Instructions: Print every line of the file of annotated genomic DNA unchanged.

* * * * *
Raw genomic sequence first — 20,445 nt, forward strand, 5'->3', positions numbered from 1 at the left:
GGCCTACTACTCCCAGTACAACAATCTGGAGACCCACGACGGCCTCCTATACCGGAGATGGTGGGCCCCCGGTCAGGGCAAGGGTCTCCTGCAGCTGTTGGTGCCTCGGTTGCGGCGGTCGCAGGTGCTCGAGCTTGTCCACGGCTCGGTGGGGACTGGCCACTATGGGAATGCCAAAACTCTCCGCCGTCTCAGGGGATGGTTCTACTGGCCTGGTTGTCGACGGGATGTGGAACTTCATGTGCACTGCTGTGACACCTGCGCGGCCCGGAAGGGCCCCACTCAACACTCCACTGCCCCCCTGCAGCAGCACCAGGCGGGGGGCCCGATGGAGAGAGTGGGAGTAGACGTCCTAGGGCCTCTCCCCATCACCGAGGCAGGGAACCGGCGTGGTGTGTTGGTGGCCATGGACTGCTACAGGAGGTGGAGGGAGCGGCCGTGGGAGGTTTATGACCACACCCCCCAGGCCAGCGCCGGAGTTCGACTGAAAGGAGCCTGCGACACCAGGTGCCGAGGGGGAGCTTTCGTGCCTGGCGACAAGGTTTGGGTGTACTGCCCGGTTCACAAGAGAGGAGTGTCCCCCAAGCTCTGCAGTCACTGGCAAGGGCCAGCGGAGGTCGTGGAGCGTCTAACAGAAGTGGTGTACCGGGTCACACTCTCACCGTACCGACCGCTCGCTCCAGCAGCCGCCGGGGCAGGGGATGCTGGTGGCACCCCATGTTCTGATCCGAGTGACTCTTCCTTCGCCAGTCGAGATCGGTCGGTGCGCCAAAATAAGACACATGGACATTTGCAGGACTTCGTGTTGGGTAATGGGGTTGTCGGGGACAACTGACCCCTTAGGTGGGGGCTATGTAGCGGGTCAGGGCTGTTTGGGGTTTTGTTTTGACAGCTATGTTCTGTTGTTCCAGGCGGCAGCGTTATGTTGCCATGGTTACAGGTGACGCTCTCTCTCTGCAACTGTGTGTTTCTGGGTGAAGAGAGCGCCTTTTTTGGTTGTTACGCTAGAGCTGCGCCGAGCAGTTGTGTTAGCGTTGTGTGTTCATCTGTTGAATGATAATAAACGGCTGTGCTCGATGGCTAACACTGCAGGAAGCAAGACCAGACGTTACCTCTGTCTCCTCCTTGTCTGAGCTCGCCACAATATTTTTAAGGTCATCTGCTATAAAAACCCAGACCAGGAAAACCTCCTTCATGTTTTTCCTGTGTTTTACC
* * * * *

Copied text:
Raw genomic sequence first — 20,445 nt, forward strand, 5'->3', positions numbered from 1 at the left:
GGCCTACTACTCCCAGTACAACAATCTGGAGACCCACGACGGCCTCCTATACCGGAGATGGTGGGCCCCCGGTCAGGGCAAGGGTCTCCTGCAGCTGTTGGTGCCTCGGTTGCGGCGGTCGCAGGTGCTCGAGCTTGTCCACGGCTCGGTGGGGACTGGCCACTATGGGAATGCCAAAACTCTCCGCCGTCTCAGGGGATGGTTCTACTGGCCTGGTTGTCGACGGGATGTGGAACTTCATGTGCACTGCTGTGACACCTGCGCGGCCCGGAAGGGCCCCACTCAACACTCCACTGCCCCCCTGCAGCAGCACCAGGCGGGGGGCCCGATGGAGAGAGTGGGAGTAGACGTCCTAGGGCCTCTCCCCATCACCGAGGCAGGGAACCGGCGTGGTGTGTTGGTGGCCATGGACTGCTACAGGAGGTGGAGGGAGCGGCCGTGGGAGGTTTATGACCACACCCCCCAGGCCAGCGCCGGAGTTCGACTGAAAGGAGCCTGCGACACCAGGTGCCGAGGGGGAGCTTTCGTGCCTGGCGACAAGGTTTGGGTGTACTGCCCGGTTCACAAGAGAGGAGTGTCCCCCAAGCTCTGCAGTCACTGGCAAGGGCCAGCGGAGGTCGTGGAGCGTCTAACAGAAGTGGTGTACCGGGTCACACTCTCACCGTACCGACCGCTCGCTCCAGCAGCCGCCGGGGCAGGGGATGCTGGTGGCACCCCATGTTCTGATCCGAGTGACTCTTCCTTCGCCAGTCGAGATCGGTCGGTGCGCCAAAATAAGACACATGGACATTTGCAGGACTTCGTGTTGGGTAATGGGGTTGTCGGGGACAACTGACCCCTTAGGTGGGGGCTATGTAGCGGGTCAGGGCTGTTTGGGGTTTTGTTTTGACAGCTATGTTCTGTTGTTCCAGGCGGCAGCGTTATGTTGCCATGGTTACAGGTGACGCTCTCTCTCTGCAACTGTGTGTTTCTGGGTGAAGAGAGCGCCTTTTTTGGTTGTTACGCTAGAGCTGCGCCGAGCAGTTGTGTTAGCGTTGTGTGTTCATCTGTTGAATGATAATAAACGGCTGTGCTCGATGGCTAACACTGCAGGAAGCAAGACCAGACGTTACCTCTGTCTCCTCCTTGTCTGAGCTCGCCACAATATTTTTAAGGTCATCTGCTATAAAAACCCAGACCAGGAAAACCTCCTTCATGTTTTTCCTGTGTTTTACC